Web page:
An Explorative Analysis of User Evaluation Studies

Geoff Ellis
Lancaster University, UK.


Alan Dix
Lancaster University, UK

Paper at BELIV06 "BEyond time and errors: novel evaLuation methods for Information Visualization" workshop at AVI'2006, 23rd May 2006, Venezia, ITALY.


This paper presents an analysis of user studies from a review of papers describing new visualisation applications and uses these to highlight various issues related to the evaluation of visualisations. We first consider some of the reasons why the process of evaluating visualisations is so difficult. We then dissect the problem by discussing the importance of recognising the nature of experimental design, datasets and participants as well as the statistical analysis of results. Finally, we propose explorative evaluation as a method of discovering new things about visualisation techniques, which may give us a better understanding of the mechanisms of visualisations.

keywords: Explorative evaluation, Information visualisation, Evaluation, Case study

Full reference:
G. Ellis and A. Dix(2006). An explorative analysis of user evaluation studies in information visualisation. In Proceedings of the 2006 Conference on Beyond Time and Errors: Novel Evaluation Methods For information Visualization (Venice, Italy, May 23 - 23, 2006). BELIV '06. ACM Press, New York, NY, 1-7.
Download draft paper (PDF, 320K)
related work on visualisation at:
Henry Lieberman's and Rant: The Tyranny of Evaluation and Shuman Zhai's elequent reply Evaluation is the worst form of HCI research except all those other forms that have been tried reflect some of the same points as we do in this paper.


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Key points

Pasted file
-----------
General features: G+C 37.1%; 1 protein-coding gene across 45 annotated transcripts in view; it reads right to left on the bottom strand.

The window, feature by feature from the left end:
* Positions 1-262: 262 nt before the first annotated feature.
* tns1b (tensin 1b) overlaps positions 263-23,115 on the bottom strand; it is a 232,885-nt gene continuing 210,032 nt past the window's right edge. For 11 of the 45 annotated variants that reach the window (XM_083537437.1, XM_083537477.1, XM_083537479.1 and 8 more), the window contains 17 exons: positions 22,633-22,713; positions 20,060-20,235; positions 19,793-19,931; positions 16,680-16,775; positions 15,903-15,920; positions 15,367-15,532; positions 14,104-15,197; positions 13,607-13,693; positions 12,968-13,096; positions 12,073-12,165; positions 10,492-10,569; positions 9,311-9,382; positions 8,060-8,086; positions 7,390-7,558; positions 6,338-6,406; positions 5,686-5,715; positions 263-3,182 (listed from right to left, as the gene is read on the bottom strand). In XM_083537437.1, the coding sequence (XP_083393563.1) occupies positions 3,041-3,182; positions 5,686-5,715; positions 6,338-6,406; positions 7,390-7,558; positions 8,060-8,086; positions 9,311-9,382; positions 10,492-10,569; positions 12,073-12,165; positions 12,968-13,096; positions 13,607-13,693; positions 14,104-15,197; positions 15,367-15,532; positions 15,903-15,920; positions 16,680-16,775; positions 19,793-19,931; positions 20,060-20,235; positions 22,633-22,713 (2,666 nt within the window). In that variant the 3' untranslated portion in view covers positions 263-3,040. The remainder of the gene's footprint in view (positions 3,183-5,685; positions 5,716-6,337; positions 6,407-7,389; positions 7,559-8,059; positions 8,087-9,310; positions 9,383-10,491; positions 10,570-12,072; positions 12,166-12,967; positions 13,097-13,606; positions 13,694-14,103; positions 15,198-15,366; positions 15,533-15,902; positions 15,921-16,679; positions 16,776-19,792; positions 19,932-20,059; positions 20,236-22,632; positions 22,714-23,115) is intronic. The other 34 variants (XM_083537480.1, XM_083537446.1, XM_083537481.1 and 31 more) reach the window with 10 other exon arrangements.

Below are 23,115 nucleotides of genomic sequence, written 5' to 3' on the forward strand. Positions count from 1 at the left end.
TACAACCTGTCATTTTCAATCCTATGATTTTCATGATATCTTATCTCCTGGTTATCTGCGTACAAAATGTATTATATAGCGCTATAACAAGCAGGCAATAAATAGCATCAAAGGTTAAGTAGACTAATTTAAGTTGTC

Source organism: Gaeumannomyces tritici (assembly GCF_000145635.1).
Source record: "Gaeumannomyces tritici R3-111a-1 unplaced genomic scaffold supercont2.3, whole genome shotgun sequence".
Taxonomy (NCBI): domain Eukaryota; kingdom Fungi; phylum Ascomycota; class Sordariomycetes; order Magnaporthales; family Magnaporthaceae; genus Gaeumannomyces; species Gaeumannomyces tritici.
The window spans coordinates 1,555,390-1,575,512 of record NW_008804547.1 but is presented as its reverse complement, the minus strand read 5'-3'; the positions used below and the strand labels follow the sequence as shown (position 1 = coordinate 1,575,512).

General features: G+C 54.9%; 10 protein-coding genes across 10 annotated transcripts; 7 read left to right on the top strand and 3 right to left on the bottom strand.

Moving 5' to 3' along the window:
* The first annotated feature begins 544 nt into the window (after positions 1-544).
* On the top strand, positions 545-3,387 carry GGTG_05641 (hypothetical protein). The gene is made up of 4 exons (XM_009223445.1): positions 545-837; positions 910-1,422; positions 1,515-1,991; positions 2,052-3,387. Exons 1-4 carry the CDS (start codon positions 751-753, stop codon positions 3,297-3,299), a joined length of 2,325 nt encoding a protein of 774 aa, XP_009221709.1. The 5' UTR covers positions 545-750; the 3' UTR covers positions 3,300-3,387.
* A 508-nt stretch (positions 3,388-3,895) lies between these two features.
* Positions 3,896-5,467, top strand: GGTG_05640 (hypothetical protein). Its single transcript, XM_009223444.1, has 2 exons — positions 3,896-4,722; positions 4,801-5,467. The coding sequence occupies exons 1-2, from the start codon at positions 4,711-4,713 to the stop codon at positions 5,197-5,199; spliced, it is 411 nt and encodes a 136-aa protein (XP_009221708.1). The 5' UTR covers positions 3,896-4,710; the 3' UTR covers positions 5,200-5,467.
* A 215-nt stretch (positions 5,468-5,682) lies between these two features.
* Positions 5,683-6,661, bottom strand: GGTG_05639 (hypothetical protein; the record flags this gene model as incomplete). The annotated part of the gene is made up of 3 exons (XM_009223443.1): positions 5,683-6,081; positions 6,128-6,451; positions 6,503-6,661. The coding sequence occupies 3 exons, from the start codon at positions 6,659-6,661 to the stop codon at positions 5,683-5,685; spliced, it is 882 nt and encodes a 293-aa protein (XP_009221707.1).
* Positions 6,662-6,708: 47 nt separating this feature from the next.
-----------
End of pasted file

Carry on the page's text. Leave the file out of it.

• Evaluation in visualisation papers is infrequent, and apparently poor when it occurs.
  • This is because it is hard.
  • But more important is to understand when and why evaluation is needed - and thus to do it, interpret it and judge it better.

Empirical evaluation of
generative artefacts is
methodologically unsound

Generative artfacts are ones which exist to make other things. This includes methodologies, toolkits, design principles, guidelines and visualisation techniques or algorithms. It is only the software produced by these by a particular designer for a particular purpose that can in pronciple be evaluated. Even then software is itself generative as it is the instance of use by a particular user for a particular task.

However they can be justified through reasoningand evaluation can form part of this.

Figure 1. the two sides of validation: justification and evaluation

Forms of evaluation

  • Summative - is it right
  • Formative - can I make it better
  • Explorative - can I understand moor

Summative and formative evaluation are good in design ... but it is usually explorative evlauation yuo need in research.

Alan Dix 22/4/2006